1. Software Selection. The first step toward to-be processes begins with ERP selection. During this phase of your ERP initiative, it is important to define high-level business requirements to help evaluate potential ERP vendors. Typically the evaluation is conducted with an understanding of how you currently conduct business, while at the same time casting your mind toward how the business can be improved in general with a new ERP system. The evaluation process is also generally conducted using high-level business requirements that are independent of software transactions.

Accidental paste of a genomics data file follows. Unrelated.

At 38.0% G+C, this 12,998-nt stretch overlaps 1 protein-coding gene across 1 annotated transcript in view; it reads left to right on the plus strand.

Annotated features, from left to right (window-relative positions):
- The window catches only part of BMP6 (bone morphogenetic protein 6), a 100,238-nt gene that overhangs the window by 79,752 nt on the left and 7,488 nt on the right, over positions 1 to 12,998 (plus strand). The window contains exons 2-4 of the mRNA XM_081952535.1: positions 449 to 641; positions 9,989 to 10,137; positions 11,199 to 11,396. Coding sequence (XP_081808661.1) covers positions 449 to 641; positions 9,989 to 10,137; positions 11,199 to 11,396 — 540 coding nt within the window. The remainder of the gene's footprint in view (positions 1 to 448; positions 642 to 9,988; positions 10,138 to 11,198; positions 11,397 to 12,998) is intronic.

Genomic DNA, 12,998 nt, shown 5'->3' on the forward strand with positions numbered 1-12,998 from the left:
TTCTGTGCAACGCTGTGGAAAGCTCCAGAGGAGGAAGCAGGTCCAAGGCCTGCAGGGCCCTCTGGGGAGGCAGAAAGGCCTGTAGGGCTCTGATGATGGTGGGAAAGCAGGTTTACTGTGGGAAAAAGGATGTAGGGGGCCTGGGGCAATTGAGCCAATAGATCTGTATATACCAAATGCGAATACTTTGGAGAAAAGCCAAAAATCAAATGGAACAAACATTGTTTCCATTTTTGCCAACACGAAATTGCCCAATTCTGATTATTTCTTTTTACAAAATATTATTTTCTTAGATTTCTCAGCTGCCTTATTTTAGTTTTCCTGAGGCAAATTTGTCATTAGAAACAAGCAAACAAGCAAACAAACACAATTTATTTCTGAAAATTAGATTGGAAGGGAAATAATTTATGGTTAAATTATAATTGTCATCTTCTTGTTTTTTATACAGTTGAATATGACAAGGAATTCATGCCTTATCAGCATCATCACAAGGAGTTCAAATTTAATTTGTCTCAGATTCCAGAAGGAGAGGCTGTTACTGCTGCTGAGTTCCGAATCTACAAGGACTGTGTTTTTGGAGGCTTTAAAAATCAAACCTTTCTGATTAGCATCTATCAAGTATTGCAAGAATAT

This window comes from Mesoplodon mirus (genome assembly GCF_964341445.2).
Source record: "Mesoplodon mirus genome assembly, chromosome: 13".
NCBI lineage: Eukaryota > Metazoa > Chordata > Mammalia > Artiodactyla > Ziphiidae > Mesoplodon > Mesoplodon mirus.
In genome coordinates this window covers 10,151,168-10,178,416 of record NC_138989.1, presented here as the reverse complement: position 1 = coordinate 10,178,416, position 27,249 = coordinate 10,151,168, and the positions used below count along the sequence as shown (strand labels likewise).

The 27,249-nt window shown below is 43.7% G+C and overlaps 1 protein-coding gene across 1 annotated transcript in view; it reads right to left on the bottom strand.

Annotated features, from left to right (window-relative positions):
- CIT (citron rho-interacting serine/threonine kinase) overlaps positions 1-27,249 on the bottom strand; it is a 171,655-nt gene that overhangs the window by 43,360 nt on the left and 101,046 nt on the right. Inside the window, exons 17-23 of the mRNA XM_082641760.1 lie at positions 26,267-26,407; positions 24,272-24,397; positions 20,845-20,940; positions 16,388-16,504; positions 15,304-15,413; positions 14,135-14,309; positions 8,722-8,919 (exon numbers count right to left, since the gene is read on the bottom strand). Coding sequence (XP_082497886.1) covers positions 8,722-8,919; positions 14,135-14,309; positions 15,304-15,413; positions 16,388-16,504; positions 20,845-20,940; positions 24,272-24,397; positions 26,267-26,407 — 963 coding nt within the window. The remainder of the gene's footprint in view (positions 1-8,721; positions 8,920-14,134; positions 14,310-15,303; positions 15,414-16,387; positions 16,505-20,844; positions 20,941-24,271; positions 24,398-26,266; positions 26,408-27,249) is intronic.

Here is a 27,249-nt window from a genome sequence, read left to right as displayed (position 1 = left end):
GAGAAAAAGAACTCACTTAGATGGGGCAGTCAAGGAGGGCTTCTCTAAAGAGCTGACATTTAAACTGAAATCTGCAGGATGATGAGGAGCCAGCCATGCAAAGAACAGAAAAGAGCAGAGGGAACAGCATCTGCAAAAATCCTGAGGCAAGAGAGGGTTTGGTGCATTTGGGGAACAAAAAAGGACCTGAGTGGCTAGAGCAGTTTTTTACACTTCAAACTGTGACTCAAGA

2. ERP Business Blueprint. Once the software is selected and before the technical implementation begins, it is important to design the business blueprint, which provides the first real tangible views of how future to-be processes will look. Here is where you begin to re-engineer business processes, re-define organizational roles and responsibilities to improve efficiency, and look for opportunities to improve the operational model. Although this step involves business process workflows and requirements in more detail than the ERP selection process, it is still at a technology-agnostic level that does not yet dive into the detail of how transactions will be completed in the new system.  For example, we are working with a manufacturing and distribution client who is leveraging their new ERP system to consolidate operations of three business units into one standardized business model. However, the software we helped them select is not going to tell them how to define this new operating model; instead, they are defining how business processes and organizational roles and responsibilities will look across the three business units. These changes need to be well defined whether they implement SAP, Oracle EBS, Microsoft Dynamics, or any other ERP system. We are working with another global chemical manufacturer that is about to implement their ERP system across over a dozen different countries while adopting a shared services model in key areas such as procurement and supply chain management. Again, the key for them is going to be to define their shared service model at a high-level, then leverage their selected ERP software to enable the new model.